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Posted 31 March 2011 - 10:03

ITALY: FAVOURISES FERRARI,ALONSO,MONTEZEMOLO,PEREZ AND BIANCHI ...every raceweekend.

is there just one italian tv-broadcaster? please name it?
and it would be nice to have some journalists named who are working for them and what there bias looks like.

#39 One

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Posted 31 March 2011 - 10:21

It is an entertainment business, like Flav said. So, let us not expect that one talks about Formula One in a same way as you talk about criminal or politics, world disaster. The more fun there is in reports, the more popular the sport will be, which is the aim of sport media. Other games, such as foot balls, baseball, rugby and soon has similar tendency. Formula One media is Tabloid jorno.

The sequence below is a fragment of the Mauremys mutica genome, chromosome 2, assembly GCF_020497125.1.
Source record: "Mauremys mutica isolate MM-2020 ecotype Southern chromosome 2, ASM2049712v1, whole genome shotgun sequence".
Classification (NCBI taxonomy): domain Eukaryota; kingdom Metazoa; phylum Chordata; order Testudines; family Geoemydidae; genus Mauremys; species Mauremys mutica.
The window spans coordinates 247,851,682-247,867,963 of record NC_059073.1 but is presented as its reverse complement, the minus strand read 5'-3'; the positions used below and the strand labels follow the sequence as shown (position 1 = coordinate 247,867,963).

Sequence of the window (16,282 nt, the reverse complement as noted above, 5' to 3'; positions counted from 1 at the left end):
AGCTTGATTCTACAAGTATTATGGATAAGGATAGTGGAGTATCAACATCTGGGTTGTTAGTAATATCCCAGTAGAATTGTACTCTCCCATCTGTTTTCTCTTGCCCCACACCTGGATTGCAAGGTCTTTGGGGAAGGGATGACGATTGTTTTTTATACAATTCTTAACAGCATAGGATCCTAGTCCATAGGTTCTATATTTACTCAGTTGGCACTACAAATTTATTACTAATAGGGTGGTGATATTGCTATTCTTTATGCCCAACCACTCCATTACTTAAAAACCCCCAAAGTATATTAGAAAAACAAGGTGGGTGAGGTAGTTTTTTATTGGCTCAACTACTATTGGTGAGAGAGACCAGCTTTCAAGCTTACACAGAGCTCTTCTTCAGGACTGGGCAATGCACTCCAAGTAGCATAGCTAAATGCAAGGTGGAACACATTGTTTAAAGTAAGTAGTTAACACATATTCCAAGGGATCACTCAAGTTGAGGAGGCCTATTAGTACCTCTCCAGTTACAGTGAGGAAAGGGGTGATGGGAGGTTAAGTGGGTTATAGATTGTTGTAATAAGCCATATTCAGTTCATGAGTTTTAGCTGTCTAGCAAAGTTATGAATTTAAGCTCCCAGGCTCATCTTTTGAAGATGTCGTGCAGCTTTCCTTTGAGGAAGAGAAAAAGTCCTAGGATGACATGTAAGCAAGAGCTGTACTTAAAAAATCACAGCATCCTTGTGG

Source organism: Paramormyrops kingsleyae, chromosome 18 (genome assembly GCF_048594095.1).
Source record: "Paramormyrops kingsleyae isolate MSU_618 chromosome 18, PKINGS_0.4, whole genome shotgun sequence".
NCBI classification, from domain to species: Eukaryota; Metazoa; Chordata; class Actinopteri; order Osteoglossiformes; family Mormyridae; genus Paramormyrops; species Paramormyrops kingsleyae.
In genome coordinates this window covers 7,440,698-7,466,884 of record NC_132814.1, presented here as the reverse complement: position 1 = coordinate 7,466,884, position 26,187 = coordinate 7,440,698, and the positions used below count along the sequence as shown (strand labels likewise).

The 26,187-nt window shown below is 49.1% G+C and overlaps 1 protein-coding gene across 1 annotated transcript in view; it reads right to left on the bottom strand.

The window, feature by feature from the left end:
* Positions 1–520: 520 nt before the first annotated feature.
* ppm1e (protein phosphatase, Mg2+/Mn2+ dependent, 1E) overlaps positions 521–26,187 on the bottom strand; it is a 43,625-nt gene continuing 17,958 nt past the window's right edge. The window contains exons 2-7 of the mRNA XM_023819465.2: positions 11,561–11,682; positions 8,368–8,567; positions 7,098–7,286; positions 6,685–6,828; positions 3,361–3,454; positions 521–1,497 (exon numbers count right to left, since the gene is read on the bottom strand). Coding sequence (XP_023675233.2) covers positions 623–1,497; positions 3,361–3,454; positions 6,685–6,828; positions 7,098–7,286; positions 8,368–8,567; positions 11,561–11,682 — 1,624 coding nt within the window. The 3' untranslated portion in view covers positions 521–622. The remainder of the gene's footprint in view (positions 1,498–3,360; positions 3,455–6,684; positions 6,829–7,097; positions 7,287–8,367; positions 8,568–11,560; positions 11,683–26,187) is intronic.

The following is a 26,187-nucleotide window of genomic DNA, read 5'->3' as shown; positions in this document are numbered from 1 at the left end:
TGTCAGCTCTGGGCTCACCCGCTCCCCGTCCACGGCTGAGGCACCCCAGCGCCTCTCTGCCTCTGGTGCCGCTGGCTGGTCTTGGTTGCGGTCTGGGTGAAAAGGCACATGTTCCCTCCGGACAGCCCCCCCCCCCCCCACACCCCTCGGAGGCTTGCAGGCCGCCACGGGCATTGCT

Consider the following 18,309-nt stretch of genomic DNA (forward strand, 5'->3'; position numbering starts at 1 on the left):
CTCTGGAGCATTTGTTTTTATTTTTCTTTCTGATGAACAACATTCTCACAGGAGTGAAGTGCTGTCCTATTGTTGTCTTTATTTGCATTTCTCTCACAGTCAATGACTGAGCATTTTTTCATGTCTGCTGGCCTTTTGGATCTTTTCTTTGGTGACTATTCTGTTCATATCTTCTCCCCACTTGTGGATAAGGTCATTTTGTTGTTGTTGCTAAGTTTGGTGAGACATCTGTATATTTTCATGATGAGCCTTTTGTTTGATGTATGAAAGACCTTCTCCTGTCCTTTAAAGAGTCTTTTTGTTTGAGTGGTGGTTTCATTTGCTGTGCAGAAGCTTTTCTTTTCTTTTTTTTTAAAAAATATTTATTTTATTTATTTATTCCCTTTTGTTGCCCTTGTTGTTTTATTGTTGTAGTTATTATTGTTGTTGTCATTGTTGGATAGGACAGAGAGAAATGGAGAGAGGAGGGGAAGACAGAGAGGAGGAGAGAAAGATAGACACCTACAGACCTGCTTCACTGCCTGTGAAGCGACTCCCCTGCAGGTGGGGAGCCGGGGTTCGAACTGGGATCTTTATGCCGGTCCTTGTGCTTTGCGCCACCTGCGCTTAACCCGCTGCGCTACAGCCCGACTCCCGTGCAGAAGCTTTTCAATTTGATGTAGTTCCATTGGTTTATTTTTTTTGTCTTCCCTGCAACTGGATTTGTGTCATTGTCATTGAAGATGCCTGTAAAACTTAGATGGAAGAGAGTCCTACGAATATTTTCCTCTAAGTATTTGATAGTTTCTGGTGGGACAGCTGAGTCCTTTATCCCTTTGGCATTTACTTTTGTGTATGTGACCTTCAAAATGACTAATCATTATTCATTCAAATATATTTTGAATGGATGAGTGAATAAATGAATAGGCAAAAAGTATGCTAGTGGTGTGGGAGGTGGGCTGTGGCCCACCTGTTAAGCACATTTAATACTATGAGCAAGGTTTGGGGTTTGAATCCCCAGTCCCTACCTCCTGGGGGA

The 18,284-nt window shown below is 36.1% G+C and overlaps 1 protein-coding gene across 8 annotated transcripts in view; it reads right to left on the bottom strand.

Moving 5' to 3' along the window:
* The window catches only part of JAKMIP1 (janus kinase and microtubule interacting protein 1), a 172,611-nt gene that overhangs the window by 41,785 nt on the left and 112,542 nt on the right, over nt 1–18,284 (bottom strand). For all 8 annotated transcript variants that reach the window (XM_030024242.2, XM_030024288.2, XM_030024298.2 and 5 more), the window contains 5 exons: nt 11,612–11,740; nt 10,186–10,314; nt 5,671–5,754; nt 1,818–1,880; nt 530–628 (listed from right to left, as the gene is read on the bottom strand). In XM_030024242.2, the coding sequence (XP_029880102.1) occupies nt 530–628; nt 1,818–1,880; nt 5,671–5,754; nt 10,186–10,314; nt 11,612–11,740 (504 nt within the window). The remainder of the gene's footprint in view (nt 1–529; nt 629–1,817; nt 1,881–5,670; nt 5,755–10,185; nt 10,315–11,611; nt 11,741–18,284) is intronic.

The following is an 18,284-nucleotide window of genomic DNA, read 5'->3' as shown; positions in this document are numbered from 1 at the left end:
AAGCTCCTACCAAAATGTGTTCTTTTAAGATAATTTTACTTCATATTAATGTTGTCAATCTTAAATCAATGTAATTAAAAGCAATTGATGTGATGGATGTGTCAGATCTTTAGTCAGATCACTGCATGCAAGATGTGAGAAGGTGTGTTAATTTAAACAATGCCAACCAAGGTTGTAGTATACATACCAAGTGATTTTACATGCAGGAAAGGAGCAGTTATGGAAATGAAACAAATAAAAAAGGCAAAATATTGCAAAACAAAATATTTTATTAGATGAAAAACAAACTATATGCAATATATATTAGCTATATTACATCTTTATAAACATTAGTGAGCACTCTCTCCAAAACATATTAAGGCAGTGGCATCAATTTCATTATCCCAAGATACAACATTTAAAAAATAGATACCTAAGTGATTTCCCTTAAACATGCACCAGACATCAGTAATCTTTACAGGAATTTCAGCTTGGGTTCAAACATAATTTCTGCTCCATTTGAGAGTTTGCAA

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#40 JPW

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Posted 31 March 2011 - 10:27

Does not exists that thing called unbiased journalism.

That is true however some journos take it too far and get too involved, Ed Gorman from The Times comes to mind during the spankgate affair. Glad he didn't last very long, I believe he's a desk-jockey now. :lol:

#41 bauss

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Posted 31 March 2011 - 10:28

Of course, the point I was making wasn't that they're favouring him because he's British - that's fair enough, par for the course - but that to an extent they almost overlook Hamilton. Sometimes I almost forget Hamilton is British watching the BBC. In fact, their treatment of Hamilton is actually quite decent in that it's fairly objective, and this would be great if it wasn't for the fact that Button get's slobbered over the whole time instead.